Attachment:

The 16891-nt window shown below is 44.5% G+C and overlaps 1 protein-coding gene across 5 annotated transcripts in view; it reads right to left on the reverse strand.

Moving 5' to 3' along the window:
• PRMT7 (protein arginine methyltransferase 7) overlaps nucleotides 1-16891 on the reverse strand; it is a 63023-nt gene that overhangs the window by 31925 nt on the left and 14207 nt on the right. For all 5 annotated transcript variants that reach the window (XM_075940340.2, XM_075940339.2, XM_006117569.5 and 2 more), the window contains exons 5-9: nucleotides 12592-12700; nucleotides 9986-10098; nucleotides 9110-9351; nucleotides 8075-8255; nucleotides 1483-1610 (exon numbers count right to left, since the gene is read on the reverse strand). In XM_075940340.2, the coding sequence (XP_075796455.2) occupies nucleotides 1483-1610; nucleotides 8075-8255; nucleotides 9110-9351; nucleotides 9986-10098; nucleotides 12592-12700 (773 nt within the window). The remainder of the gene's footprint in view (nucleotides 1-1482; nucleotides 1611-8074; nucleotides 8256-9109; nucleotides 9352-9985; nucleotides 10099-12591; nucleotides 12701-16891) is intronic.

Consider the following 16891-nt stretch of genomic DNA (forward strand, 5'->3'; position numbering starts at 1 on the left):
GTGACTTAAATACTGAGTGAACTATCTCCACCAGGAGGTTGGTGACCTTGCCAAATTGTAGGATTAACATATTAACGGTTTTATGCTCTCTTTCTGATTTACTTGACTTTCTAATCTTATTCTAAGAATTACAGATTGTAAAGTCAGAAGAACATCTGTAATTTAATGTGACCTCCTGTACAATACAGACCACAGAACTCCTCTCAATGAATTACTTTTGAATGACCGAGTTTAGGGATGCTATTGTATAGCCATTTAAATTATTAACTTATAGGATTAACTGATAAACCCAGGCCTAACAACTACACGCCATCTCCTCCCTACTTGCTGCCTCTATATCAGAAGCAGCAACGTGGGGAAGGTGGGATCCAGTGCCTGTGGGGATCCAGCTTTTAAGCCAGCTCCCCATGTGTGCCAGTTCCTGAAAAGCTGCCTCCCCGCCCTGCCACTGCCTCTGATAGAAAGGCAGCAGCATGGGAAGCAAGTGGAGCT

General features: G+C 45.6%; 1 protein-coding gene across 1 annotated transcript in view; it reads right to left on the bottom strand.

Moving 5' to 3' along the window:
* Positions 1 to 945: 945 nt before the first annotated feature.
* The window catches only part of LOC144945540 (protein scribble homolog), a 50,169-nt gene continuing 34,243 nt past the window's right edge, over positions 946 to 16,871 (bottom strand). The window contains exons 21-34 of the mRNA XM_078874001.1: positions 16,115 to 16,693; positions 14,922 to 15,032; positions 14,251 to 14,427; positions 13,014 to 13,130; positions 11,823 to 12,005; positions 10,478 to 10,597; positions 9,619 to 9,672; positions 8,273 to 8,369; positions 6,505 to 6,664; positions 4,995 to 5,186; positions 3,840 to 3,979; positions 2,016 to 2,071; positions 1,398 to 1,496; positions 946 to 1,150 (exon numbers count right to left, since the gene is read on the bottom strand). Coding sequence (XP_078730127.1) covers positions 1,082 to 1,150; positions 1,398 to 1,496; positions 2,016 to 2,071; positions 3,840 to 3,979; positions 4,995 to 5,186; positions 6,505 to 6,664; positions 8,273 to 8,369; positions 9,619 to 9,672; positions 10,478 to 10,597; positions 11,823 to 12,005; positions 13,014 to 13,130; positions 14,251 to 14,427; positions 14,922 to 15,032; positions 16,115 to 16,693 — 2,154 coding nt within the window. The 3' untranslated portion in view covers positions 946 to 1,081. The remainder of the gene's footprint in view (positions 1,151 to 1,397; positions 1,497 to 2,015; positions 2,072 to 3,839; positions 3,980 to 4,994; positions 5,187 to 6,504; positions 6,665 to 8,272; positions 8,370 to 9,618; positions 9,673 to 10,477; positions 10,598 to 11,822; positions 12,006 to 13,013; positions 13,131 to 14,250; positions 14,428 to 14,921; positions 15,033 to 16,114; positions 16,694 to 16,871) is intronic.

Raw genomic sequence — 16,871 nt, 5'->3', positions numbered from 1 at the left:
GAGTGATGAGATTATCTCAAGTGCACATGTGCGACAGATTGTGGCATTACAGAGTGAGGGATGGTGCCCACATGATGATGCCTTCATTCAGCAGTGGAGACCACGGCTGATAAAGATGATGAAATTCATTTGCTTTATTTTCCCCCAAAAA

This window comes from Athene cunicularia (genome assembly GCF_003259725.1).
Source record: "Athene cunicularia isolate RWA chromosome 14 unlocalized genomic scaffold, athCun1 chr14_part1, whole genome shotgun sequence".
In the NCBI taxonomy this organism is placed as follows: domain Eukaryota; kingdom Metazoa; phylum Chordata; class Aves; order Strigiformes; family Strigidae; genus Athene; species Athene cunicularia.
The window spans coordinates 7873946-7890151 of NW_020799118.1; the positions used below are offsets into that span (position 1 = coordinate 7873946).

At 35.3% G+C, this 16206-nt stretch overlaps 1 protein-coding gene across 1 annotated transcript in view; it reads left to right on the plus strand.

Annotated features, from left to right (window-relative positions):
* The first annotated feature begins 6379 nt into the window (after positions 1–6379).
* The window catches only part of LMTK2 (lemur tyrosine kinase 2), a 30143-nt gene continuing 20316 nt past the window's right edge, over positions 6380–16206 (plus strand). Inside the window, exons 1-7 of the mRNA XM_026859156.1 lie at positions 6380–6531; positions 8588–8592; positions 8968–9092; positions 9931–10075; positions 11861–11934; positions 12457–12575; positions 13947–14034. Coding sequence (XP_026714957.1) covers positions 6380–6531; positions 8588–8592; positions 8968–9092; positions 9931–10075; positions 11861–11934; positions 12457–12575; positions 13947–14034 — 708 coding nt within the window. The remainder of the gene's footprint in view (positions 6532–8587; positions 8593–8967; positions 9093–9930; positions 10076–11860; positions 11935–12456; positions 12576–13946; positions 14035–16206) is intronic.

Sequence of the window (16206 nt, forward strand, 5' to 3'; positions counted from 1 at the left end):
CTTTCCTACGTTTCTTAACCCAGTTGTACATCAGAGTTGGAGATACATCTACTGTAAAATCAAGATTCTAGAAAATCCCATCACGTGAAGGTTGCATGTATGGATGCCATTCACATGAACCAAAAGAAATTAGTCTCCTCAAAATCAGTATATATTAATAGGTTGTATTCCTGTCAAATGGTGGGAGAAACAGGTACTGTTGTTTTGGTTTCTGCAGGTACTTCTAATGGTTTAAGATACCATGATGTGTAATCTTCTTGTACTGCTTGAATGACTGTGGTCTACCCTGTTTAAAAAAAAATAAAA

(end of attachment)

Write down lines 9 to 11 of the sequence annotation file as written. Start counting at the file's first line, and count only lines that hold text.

* The window catches only part of LOC144945540 (protein scribble homolog), a 50,169-nt gene continuing 34,243 nt past the window's right edge, over positions 946 to 16,871 (bottom strand). The window contains exons 21-34 of the mRNA XM_078874001.1: positions 16,115 to 16,693; positions 14,922 to 15,032; positions 14,251 to 14,427; positions 13,014 to 13,130; positions 11,823 to 12,005; positions 10,478 to 10,597; positions 9,619 to 9,672; positions 8,273 to 8,369; positions 6,505 to 6,664; positions 4,995 to 5,186; positions 3,840 to 3,979; positions 2,016 to 2,071; positions 1,398 to 1,496; positions 946 to 1,150 (exon numbers count right to left, since the gene is read on the bottom strand). Coding sequence (XP_078730127.1) covers positions 1,082 to 1,150; positions 1,398 to 1,496; positions 2,016 to 2,071; positions 3,840 to 3,979; positions 4,995 to 5,186; positions 6,505 to 6,664; positions 8,273 to 8,369; positions 9,619 to 9,672; positions 10,478 to 10,597; positions 11,823 to 12,005; positions 13,014 to 13,130; positions 14,251 to 14,427; positions 14,922 to 15,032; positions 16,115 to 16,693 — 2,154 coding nt within the window. The 3' untranslated portion in view covers positions 946 to 1,081. The remainder of the gene's footprint in view (positions 1,151 to 1,397; positions 1,497 to 2,015; positions 2,072 to 3,839; positions 3,980 to 4,994; positions 5,187 to 6,504; positions 6,665 to 8,272; positions 8,370 to 9,618; positions 9,673 to 10,477; positions 10,598 to 11,822; positions 12,006 to 13,013; positions 13,131 to 14,250; positions 14,428 to 14,921; positions 15,033 to 16,114; positions 16,694 to 16,871) is intronic.

Raw genomic sequence — 16,871 nt, 5'->3', positions numbered from 1 at the left:
GAGTGATGAGATTATCTCAAGTGCACATGTGCGACAGATTGTGGCATTACAGAGTGAGGGATGGTGCCCACATGATGATGCCTTCATTCAGCAGTGGAGACCACGGCTGATAAAGATGATGAAATTCATTTGCTTTATTTTCCCCCAAAAA